Adams finally wins captain's stripes

Glenn Moore listens to the verdict of the undisputed leader of the England team
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"It was no big deal," Tony Adams said yesterday of Terry Venables's decision to retain him as captain despite David Platt's return to the starting XI on Saturday. Then he gave it away.

Asked just when he had been told he replied, "On Thursday, about 3.15" with a grin that revealed how much the honour meant to him.

It must have meant a lot to Platt too. Yesterday this most media-conscious of players was not inclined to share his thoughts with the press. As he is no longer captain he is no longer obliged to and, given the inevitable line of questioning, one can understand his reluctance.

"It is the manager's decision and every party concerned got on with it," Adams added. "We're all big men, the manager thought it was the best thing for the team and I was obviously delighted to lead the boys out again."

"I just felt it was consistent for the tournament," Venables said. "He has done very well. They are both good captains and one had to be disappointed. It was a difficult decision.

"Tony's leadership qualities are fantastic. Everyone feels he is a great leader and he is very passionate about playing for England."

In truth the decision only formalises what has been evident for a long time - Adams is the natural leader of this team. He takes solicitous care of the younger players and retains a watchful eye over the older ones.

He recalled, at Bisham yesterday, a quiet word he had had with Stuart Pearce concerning penalty shoot-outs. Remembering Pearce's miss in the World Cup semi-final in Turin six years ago Adams had said to him: "You've taken penalties before and since [Turin]. If it [a shoot-out] happened would you take one? He looked at me as if to say 'What the hell are you talking about?' He said, 'Of course I would. I've no fears about it.' I said, 'I should have known that.' I was so pleased for him to bury it after what happened in the World Cup.

"I've seen players choke in penalty situations before," Adams added. "I said to them, 'Let's not choke on it. Be positive and go for your pens. Run through the ball.'

"I felt very positive. I believe in the goalkeeper, he can do magnificent things. He has done them a few times for me at Arsenal. He's that good I thought he could save every one of them."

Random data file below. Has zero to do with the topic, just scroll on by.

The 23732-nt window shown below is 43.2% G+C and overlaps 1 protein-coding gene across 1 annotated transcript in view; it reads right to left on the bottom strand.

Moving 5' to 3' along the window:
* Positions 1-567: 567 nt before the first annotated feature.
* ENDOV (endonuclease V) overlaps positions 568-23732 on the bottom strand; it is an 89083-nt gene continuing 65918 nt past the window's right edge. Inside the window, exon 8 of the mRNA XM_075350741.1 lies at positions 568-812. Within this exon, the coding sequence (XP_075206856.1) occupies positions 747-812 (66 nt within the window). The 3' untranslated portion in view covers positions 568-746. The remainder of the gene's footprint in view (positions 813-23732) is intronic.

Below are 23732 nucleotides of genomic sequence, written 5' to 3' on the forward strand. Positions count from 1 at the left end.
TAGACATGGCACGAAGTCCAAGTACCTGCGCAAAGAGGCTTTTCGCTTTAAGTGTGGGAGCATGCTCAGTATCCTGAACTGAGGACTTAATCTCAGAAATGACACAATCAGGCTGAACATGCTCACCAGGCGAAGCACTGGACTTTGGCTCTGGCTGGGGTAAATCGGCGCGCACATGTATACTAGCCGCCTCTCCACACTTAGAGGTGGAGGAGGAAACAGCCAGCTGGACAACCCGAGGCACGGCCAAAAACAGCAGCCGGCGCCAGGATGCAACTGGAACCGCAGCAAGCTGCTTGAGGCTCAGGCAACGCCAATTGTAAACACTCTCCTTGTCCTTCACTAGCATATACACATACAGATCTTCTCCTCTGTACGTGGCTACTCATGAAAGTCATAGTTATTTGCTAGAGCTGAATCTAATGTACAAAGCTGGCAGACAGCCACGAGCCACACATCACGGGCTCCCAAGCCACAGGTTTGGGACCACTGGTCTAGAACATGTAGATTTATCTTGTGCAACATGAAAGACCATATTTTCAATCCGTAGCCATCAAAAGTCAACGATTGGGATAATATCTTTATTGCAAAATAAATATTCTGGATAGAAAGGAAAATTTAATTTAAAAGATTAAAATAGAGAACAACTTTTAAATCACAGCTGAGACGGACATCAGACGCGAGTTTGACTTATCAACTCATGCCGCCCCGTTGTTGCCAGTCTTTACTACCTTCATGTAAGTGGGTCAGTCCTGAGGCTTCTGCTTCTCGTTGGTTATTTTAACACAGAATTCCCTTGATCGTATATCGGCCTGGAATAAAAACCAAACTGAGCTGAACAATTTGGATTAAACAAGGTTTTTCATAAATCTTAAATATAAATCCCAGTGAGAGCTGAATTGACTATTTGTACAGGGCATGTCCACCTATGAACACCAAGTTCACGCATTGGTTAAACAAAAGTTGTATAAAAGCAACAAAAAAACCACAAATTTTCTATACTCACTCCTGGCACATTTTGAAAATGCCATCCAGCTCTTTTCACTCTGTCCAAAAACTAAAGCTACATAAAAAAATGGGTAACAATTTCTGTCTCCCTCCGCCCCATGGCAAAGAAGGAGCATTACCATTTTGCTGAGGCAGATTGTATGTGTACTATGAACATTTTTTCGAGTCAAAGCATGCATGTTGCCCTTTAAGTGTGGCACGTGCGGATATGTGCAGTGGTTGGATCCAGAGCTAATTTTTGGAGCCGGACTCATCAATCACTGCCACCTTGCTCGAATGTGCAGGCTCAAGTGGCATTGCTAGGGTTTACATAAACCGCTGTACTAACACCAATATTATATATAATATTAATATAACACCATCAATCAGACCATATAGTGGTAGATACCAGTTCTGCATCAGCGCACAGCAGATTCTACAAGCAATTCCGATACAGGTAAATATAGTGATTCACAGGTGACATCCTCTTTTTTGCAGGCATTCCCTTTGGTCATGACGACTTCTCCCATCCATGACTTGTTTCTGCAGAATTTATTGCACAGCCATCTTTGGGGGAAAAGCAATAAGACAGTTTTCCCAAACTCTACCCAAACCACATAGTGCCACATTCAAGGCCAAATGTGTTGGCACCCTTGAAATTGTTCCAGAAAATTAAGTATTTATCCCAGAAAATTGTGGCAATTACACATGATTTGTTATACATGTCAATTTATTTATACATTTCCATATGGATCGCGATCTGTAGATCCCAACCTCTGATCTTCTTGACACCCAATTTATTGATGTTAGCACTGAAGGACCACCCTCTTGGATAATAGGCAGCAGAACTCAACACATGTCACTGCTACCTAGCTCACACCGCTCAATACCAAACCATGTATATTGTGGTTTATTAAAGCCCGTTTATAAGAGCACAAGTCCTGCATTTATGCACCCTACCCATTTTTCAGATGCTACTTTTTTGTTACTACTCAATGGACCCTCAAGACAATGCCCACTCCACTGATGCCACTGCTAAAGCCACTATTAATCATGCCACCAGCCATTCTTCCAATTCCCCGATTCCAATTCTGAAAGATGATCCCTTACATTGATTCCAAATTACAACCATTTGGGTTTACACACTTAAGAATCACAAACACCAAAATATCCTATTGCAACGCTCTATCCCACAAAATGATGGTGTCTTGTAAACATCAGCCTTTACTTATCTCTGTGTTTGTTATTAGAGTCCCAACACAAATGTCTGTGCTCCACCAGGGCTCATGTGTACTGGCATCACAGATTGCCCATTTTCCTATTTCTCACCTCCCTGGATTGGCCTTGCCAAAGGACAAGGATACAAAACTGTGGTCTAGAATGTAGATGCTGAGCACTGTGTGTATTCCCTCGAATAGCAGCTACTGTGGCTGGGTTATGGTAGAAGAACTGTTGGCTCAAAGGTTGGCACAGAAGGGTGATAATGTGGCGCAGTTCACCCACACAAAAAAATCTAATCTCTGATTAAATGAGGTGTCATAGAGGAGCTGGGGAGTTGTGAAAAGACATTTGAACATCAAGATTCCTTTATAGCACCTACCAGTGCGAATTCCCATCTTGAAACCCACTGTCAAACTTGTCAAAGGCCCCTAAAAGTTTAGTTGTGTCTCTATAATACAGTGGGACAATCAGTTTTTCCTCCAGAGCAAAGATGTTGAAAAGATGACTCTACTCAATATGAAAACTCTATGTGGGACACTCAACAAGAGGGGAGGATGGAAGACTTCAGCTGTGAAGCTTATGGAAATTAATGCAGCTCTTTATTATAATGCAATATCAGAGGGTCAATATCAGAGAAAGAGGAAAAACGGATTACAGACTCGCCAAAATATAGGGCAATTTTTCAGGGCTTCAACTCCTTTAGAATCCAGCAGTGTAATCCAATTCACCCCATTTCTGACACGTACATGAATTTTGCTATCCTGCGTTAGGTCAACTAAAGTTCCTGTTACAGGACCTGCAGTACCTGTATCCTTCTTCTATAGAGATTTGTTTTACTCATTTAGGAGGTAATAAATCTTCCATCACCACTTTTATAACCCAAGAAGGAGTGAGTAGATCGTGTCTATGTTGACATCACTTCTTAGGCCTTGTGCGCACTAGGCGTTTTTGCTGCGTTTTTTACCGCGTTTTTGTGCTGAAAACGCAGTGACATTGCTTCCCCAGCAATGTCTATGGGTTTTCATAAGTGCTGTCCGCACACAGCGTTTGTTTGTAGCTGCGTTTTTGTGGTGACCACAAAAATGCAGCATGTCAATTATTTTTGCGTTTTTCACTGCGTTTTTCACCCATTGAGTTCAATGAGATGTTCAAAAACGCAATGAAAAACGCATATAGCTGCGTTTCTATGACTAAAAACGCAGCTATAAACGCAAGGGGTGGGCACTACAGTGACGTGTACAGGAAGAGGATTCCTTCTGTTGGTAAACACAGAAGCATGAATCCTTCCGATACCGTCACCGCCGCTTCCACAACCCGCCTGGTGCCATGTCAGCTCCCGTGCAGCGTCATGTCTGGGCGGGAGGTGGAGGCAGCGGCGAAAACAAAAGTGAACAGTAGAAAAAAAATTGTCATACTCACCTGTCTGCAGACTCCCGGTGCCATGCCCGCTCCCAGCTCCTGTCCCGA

Adams picked out Seaman's first-half save from Javier Manjarin, when he came rushing from his goal to intercept the Spaniard. "I think he scared the lad to death when he came for that. It was 60-40 in the other lad's favour but such was David's presence he choked on it."

England were struggling a little at that stage and Adams admitted: "We had reverted to old habits. We like to put what the boss calls 'a bite' on the opposition all over the pitch. To do that you need to have players in contact with each other all over. We did not have that. Teddy [Sheringham] and Alan [Shearer] were in between the front three, Macca [Steve McManaman] ended up playing at right- back, Darren [Anderton] was never on the wing. We had to adjust.

"The Spanish were very intelligent. They knew what we do and tried to affect us. Their movement was good. We would send Gareth [Southgate] into midfield [from central defence] then their front lads would drift on to Gary [Neville at right-back]. They would then move inside, dragging him into where Gareth would have been." That left the space for Sergi to push into - which is why McManaman found himself at right-back.

"I was a bit unhappy with that," Adams said, "but what made up for it was the desire and the courage of the boys to go forward and be positive. At half-time everyone was saying, 'We're going to bloody well sort this out.' That was great. If it had been the other way, with people letting things carry on as they were, I would have been a bit upset."

Venables re-arranged things and Adams then ensured his plans were carried out. "You've got to do what your manager wants," Adams said. "It is part of my job.

"But with some managers I have played for in the past I have not particularly agreed with what they are doing. You are torn then between being selected - and telling the other players what he wants. At the end of the day I have always made my own mind up about what is right and wrong. If I thought it was good advice I would probably relay it more to the lads than if I did not."

Do you relay much of what Terry says, Adams was asked. "I tell them everything," he replied with no hint of not meaning it. "He knows the game inside out."

Then the man from Bild, the German Sun, asked if Adams "had a word for the Germans". "I do," he said mischievously. Fortunately, he kept it to himself, instead affording the German a private audience. A captain in word as well as deed.